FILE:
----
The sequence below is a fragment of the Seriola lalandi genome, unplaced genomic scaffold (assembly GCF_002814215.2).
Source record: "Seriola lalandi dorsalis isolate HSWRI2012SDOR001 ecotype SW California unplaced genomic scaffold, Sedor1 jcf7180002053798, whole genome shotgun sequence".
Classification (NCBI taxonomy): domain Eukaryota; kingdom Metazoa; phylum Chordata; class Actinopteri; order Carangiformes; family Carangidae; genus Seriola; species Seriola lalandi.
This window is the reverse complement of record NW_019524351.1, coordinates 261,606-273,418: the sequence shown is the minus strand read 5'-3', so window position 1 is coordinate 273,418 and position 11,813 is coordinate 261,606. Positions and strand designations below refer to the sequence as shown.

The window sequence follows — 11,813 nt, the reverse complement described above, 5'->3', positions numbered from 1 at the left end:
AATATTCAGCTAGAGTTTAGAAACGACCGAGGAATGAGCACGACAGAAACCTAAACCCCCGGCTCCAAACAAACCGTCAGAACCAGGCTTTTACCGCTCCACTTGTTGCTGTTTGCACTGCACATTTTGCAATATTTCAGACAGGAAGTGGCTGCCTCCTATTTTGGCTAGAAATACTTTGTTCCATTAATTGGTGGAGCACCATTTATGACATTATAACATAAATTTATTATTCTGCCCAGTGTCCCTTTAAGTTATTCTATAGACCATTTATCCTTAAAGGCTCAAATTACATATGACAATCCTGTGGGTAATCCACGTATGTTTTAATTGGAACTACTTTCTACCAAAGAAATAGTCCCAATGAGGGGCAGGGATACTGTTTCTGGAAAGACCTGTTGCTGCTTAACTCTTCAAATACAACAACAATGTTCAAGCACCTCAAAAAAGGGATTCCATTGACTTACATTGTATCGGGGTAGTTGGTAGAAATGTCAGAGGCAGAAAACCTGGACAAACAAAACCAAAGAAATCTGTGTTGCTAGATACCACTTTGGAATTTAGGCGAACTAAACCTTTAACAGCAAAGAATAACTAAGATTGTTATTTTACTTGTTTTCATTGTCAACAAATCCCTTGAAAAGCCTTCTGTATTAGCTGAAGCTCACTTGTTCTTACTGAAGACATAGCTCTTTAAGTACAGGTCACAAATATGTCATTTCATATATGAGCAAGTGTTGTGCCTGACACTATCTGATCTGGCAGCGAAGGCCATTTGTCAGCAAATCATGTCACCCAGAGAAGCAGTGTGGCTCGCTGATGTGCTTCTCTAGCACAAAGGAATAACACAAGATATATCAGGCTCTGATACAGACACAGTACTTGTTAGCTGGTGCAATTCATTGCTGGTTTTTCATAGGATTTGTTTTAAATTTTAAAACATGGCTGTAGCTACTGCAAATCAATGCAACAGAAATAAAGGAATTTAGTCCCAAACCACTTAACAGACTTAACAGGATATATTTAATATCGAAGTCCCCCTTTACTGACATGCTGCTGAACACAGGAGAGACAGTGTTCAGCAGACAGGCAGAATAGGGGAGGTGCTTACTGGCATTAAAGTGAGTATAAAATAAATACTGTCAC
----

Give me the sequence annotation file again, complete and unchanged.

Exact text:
The sequence below is a fragment of the Seriola lalandi genome, unplaced genomic scaffold (assembly GCF_002814215.2).
Source record: "Seriola lalandi dorsalis isolate HSWRI2012SDOR001 ecotype SW California unplaced genomic scaffold, Sedor1 jcf7180002053798, whole genome shotgun sequence".
Classification (NCBI taxonomy): domain Eukaryota; kingdom Metazoa; phylum Chordata; class Actinopteri; order Carangiformes; family Carangidae; genus Seriola; species Seriola lalandi.
This window is the reverse complement of record NW_019524351.1, coordinates 261,606-273,418: the sequence shown is the minus strand read 5'-3', so window position 1 is coordinate 273,418 and position 11,813 is coordinate 261,606. Positions and strand designations below refer to the sequence as shown.

The window sequence follows — 11,813 nt, the reverse complement described above, 5'->3', positions numbered from 1 at the left end:
AATATTCAGCTAGAGTTTAGAAACGACCGAGGAATGAGCACGACAGAAACCTAAACCCCCGGCTCCAAACAAACCGTCAGAACCAGGCTTTTACCGCTCCACTTGTTGCTGTTTGCACTGCACATTTTGCAATATTTCAGACAGGAAGTGGCTGCCTCCTATTTTGGCTAGAAATACTTTGTTCCATTAATTGGTGGAGCACCATTTATGACATTATAACATAAATTTATTATTCTGCCCAGTGTCCCTTTAAGTTATTCTATAGACCATTTATCCTTAAAGGCTCAAATTACATATGACAATCCTGTGGGTAATCCACGTATGTTTTAATTGGAACTACTTTCTACCAAAGAAATAGTCCCAATGAGGGGCAGGGATACTGTTTCTGGAAAGACCTGTTGCTGCTTAACTCTTCAAATACAACAACAATGTTCAAGCACCTCAAAAAAGGGATTCCATTGACTTACATTGTATCGGGGTAGTTGGTAGAAATGTCAGAGGCAGAAAACCTGGACAAACAAAACCAAAGAAATCTGTGTTGCTAGATACCACTTTGGAATTTAGGCGAACTAAACCTTTAACAGCAAAGAATAACTAAGATTGTTATTTTACTTGTTTTCATTGTCAACAAATCCCTTGAAAAGCCTTCTGTATTAGCTGAAGCTCACTTGTTCTTACTGAAGACATAGCTCTTTAAGTACAGGTCACAAATATGTCATTTCATATATGAGCAAGTGTTGTGCCTGACACTATCTGATCTGGCAGCGAAGGCCATTTGTCAGCAAATCATGTCACCCAGAGAAGCAGTGTGGCTCGCTGATGTGCTTCTCTAGCACAAAGGAATAACACAAGATATATCAGGCTCTGATACAGACACAGTACTTGTTAGCTGGTGCAATTCATTGCTGGTTTTTCATAGGATTTGTTTTAAATTTTAAAACATGGCTGTAGCTACTGCAAATCAATGCAACAGAAATAAAGGAATTTAGTCCCAAACCACTTAACAGACTTAACAGGATATATTTAATATCGAAGTCCCCCTTTACTGACATGCTGCTGAACACAGGAGAGACAGTGTTCAGCAGACAGGCAGAATAGGGGAGGTGCTTACTGGCATTAAAGTGAGTATAAAATAAATACTGTCAC